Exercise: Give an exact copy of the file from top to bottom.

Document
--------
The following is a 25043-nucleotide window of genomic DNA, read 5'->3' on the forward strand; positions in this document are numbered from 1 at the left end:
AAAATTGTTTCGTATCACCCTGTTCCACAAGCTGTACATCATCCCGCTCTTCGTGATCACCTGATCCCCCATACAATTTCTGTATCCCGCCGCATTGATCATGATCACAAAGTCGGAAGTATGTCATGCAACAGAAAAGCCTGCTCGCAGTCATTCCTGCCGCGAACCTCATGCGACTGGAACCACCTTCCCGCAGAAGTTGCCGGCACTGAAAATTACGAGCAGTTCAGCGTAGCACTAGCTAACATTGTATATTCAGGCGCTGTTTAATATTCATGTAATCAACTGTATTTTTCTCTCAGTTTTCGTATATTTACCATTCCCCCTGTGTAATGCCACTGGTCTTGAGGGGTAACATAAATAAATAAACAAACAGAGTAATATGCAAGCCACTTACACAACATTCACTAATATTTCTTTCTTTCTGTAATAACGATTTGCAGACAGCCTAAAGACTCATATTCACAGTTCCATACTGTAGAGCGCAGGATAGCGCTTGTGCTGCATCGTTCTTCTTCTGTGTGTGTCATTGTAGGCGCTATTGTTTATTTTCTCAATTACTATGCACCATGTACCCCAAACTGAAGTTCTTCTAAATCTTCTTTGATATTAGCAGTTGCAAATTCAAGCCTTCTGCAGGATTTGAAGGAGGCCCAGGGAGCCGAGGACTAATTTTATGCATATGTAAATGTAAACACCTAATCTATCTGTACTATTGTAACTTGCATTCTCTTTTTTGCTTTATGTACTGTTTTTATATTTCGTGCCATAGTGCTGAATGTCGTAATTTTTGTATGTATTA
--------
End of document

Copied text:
The following is a 25043-nucleotide window of genomic DNA, read 5'->3' on the forward strand; positions in this document are numbered from 1 at the left end:
AAAATTGTTTCGTATCACCCTGTTCCACAAGCTGTACATCATCCCGCTCTTCGTGATCACCTGATCCCCCATACAATTTCTGTATCCCGCCGCATTGATCATGATCACAAAGTCGGAAGTATGTCATGCAACAGAAAAGCCTGCTCGCAGTCATTCCTGCCGCGAACCTCATGCGACTGGAACCACCTTCCCGCAGAAGTTGCCGGCACTGAAAATTACGAGCAGTTCAGCGTAGCACTAGCTAACATTGTATATTCAGGCGCTGTTTAATATTCATGTAATCAACTGTATTTTTCTCTCAGTTTTCGTATATTTACCATTCCCCCTGTGTAATGCCACTGGTCTTGAGGGGTAACATAAATAAATAAACAAACAGAGTAATATGCAAGCCACTTACACAACATTCACTAATATTTCTTTCTTTCTGTAATAACGATTTGCAGACAGCCTAAAGACTCATATTCACAGTTCCATACTGTAGAGCGCAGGATAGCGCTTGTGCTGCATCGTTCTTCTTCTGTGTGTGTCATTGTAGGCGCTATTGTTTATTTTCTCAATTACTATGCACCATGTACCCCAAACTGAAGTTCTTCTAAATCTTCTTTGATATTAGCAGTTGCAAATTCAAGCCTTCTGCAGGATTTGAAGGAGGCCCAGGGAGCCGAGGACTAATTTTATGCATATGTAAATGTAAACACCTAATCTATCTGTACTATTGTAACTTGCATTCTCTTTTTTGCTTTATGTACTGTTTTTATATTTCGTGCCATAGTGCTGAATGTCGTAATTTTTGTATGTATTA